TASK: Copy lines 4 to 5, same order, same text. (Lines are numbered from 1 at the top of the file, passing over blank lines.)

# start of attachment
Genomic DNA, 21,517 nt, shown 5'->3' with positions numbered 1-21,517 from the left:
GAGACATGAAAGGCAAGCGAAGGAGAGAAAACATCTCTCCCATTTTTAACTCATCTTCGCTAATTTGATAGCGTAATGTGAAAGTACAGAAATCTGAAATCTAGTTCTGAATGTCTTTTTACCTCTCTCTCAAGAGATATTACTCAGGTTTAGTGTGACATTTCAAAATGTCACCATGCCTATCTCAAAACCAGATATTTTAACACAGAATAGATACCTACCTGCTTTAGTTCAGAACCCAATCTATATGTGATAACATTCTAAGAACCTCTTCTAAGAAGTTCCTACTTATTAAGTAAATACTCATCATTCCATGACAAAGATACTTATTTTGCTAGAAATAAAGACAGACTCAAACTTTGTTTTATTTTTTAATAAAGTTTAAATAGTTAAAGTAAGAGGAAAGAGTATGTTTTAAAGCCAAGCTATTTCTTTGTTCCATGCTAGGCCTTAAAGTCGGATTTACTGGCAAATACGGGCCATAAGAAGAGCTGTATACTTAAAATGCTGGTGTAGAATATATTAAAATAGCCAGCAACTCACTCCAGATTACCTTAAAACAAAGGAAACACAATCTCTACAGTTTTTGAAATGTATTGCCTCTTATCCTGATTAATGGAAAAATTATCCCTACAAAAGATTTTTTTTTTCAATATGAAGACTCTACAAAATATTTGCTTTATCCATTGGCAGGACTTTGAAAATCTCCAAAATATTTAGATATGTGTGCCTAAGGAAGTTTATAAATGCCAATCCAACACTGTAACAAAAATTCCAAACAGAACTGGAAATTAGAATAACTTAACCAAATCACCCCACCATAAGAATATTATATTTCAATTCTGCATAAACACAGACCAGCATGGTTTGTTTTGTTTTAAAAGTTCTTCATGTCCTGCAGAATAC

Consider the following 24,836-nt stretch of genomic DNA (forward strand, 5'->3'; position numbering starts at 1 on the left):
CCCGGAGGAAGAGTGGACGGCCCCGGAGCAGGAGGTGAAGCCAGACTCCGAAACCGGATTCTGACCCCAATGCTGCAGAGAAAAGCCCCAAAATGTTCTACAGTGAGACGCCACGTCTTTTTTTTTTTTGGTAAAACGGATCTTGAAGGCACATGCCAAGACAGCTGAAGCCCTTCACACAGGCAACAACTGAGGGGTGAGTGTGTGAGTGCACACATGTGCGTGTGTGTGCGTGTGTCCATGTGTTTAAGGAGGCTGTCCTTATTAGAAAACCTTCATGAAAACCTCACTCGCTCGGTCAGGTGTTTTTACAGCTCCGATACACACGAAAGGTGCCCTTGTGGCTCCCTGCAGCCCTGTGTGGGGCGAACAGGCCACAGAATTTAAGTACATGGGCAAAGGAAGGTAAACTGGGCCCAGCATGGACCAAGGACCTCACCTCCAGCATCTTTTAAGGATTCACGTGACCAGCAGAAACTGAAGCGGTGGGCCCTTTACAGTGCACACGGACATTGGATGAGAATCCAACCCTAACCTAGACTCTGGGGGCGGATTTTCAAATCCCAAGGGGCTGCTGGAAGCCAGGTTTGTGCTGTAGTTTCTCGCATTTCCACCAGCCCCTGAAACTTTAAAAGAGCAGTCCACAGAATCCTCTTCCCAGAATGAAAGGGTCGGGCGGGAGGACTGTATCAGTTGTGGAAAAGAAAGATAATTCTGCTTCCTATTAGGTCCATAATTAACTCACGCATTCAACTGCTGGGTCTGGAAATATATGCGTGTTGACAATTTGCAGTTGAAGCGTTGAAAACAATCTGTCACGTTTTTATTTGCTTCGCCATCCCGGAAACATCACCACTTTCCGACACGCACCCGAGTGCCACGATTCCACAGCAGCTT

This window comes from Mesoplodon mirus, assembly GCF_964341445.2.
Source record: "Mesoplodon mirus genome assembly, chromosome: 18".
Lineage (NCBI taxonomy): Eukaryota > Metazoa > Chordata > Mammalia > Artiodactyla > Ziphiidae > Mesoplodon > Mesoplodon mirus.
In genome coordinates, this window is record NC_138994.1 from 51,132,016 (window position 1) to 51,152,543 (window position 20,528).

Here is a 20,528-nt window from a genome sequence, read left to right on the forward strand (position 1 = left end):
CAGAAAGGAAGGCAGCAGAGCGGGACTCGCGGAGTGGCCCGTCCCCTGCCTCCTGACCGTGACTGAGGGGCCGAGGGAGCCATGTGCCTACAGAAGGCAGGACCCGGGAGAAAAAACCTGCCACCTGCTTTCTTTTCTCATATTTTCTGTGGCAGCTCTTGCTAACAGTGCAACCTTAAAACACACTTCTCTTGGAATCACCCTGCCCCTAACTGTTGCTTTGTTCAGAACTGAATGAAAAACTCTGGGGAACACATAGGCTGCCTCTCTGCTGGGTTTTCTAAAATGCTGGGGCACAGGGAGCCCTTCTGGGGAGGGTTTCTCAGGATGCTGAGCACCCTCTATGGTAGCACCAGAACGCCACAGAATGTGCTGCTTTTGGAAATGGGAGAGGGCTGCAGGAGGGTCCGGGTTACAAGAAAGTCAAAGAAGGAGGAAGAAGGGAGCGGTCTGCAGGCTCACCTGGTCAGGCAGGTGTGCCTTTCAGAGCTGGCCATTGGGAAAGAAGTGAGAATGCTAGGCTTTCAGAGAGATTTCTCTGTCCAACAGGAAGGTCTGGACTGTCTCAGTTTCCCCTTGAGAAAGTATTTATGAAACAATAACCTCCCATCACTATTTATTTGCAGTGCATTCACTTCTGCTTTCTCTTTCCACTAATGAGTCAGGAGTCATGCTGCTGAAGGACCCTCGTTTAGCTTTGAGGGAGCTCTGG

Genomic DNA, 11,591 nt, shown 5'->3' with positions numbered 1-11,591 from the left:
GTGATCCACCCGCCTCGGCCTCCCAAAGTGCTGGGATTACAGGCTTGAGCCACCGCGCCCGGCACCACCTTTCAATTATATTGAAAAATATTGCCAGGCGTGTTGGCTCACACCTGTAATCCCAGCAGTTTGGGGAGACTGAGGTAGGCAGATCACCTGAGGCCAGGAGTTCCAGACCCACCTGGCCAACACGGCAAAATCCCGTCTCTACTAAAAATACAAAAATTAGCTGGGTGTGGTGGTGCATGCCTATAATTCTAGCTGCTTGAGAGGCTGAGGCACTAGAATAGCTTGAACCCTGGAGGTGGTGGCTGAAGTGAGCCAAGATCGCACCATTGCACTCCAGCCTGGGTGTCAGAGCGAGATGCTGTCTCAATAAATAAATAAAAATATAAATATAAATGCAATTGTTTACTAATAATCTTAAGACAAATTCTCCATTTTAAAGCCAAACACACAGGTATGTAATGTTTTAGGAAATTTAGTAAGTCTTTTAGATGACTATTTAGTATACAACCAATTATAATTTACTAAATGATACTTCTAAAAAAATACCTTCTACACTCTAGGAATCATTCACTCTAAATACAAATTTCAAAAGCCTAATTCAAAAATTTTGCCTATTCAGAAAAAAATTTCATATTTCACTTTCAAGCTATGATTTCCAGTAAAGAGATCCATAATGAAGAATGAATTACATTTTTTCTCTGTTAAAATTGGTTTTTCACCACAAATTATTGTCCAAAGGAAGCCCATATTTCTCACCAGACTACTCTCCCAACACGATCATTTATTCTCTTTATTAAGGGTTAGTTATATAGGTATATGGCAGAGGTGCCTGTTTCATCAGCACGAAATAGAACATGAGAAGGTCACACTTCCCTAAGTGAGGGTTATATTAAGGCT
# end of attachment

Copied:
CCCGGAGGAAGAGTGGACGGCCCCGGAGCAGGAGGTGAAGCCAGACTCCGAAACCGGATTCTGACCCCAATGCTGCAGAGAAAAGCCCCAAAATGTTCTACAGTGAGACGCCACGTCTTTTTTTTTTTTGGTAAAACGGATCTTGAAGGCACATGCCAAGACAGCTGAAGCCCTTCACACAGGCAACAACTGAGGGGTGAGTGTGTGAGTGCACACATGTGCGTGTGTGTGCGTGTGTCCATGTGTTTAAGGAGGCTGTCCTTATTAGAAAACCTTCATGAAAACCTCACTCGCTCGGTCAGGTGTTTTTACAGCTCCGATACACACGAAAGGTGCCCTTGTGGCTCCCTGCAGCCCTGTGTGGGGCGAACAGGCCACAGAATTTAAGTACATGGGCAAAGGAAGGTAAACTGGGCCCAGCATGGACCAAGGACCTCACCTCCAGCATCTTTTAAGGATTCACGTGACCAGCAGAAACTGAAGCGGTGGGCCCTTTACAGTGCACACGGACATTGGATGAGAATCCAACCCTAACCTAGACTCTGGGGGCGGATTTTCAAATCCCAAGGGGCTGCTGGAAGCCAGGTTTGTGCTGTAGTTTCTCGCATTTCCACCAGCCCCTGAAACTTTAAAAGAGCAGTCCACAGAATCCTCTTCCCAGAATGAAAGGGTCGGGCGGGAGGACTGTATCAGTTGTGGAAAAGAAAGATAATTCTGCTTCCTATTAGGTCCATAATTAACTCACGCATTCAACTGCTGGGTCTGGAAATATATGCGTGTTGACAATTTGCAGTTGAAGCGTTGAAAACAATCTGTCACGTTTTTATTTGCTTCGCCATCCCGGAAACATCACCACTTTCCGACACGCACCCGAGTGCCACGATTCCACAGCAGCTT

This window comes from Mesoplodon mirus, assembly GCF_964341445.2.